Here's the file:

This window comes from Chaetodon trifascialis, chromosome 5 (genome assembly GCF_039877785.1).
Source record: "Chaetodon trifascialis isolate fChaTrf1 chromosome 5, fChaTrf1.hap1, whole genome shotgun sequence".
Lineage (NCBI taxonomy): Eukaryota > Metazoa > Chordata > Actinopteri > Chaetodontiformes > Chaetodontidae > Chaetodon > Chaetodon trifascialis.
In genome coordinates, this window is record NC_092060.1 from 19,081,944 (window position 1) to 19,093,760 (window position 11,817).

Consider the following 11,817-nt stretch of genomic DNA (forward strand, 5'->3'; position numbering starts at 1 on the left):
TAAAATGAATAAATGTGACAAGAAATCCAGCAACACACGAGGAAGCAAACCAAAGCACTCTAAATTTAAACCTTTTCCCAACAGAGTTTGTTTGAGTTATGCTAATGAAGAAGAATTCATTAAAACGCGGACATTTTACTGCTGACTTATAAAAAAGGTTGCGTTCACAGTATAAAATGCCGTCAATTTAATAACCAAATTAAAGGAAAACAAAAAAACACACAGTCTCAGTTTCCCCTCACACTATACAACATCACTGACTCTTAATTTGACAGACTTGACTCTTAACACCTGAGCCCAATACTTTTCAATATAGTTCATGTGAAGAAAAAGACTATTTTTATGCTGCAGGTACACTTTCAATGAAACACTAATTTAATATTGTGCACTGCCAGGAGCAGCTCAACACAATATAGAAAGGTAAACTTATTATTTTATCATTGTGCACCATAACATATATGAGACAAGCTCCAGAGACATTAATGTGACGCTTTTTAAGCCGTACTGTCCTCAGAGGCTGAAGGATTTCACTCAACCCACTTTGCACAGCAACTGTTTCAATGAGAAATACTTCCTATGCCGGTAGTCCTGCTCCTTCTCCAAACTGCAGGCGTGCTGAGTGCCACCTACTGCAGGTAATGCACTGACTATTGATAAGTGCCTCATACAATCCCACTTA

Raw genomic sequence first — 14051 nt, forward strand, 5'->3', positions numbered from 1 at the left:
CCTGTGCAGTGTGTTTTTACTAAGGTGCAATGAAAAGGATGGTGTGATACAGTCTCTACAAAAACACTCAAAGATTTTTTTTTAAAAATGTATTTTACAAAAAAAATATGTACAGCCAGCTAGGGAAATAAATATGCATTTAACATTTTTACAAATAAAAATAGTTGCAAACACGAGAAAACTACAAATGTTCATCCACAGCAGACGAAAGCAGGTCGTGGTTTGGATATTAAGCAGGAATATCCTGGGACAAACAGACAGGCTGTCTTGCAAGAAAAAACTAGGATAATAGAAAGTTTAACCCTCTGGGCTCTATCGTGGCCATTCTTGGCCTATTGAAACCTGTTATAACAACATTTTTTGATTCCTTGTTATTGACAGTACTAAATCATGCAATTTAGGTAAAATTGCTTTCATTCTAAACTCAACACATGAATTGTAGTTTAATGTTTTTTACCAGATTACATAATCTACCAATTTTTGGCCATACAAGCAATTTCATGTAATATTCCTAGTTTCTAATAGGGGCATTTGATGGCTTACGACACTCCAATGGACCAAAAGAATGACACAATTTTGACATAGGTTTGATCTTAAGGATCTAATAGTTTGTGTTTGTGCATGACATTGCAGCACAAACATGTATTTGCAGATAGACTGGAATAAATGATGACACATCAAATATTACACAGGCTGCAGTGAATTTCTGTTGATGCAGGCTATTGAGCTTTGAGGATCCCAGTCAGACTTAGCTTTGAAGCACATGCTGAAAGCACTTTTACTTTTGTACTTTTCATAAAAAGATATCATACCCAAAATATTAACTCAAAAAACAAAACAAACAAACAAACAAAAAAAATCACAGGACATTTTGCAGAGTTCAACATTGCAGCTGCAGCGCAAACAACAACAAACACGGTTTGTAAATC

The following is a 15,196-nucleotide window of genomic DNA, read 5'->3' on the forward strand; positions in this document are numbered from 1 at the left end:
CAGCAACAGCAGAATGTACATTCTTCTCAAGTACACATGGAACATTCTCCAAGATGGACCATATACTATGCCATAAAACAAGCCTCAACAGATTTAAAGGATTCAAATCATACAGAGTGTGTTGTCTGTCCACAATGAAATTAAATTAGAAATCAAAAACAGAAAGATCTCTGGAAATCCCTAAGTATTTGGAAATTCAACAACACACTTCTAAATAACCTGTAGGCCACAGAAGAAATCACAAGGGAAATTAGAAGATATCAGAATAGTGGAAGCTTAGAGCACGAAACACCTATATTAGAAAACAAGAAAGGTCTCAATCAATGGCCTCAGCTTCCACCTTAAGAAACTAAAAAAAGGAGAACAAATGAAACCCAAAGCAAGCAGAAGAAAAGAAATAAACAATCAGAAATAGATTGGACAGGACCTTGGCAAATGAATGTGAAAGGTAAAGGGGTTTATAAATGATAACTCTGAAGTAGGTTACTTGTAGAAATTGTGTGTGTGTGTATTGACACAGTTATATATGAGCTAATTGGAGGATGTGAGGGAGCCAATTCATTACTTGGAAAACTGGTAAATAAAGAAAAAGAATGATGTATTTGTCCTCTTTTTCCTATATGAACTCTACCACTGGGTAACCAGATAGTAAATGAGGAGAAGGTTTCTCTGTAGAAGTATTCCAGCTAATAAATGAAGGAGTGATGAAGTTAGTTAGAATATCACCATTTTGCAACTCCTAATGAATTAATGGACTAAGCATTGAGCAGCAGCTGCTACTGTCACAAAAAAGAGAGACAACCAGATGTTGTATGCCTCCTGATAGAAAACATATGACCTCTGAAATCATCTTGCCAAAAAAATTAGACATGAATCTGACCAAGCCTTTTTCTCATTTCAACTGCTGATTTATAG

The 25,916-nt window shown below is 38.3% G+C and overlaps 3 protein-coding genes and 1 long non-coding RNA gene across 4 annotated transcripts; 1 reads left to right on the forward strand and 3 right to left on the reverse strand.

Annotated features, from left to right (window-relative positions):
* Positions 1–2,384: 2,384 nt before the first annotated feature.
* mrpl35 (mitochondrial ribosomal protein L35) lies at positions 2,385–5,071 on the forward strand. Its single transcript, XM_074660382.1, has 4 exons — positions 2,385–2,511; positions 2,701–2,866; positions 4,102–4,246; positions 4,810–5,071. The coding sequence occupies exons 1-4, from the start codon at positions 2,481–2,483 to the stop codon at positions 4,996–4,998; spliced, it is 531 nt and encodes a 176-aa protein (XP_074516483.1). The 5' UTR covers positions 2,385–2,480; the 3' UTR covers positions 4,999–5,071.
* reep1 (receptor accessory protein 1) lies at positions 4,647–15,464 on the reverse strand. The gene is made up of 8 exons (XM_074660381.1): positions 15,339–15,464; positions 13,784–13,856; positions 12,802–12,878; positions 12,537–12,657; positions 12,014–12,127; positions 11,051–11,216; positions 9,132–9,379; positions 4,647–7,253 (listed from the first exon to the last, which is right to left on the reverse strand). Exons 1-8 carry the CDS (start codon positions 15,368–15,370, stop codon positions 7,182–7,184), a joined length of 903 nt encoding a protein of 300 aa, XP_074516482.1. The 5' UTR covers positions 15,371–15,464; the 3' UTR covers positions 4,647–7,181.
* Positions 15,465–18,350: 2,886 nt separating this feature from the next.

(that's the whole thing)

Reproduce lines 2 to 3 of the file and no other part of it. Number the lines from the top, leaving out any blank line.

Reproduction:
Source record: "Chaetodon trifascialis isolate fChaTrf1 chromosome 5, fChaTrf1.hap1, whole genome shotgun sequence".
Lineage (NCBI taxonomy): Eukaryota > Metazoa > Chordata > Actinopteri > Chaetodontiformes > Chaetodontidae > Chaetodon > Chaetodon trifascialis.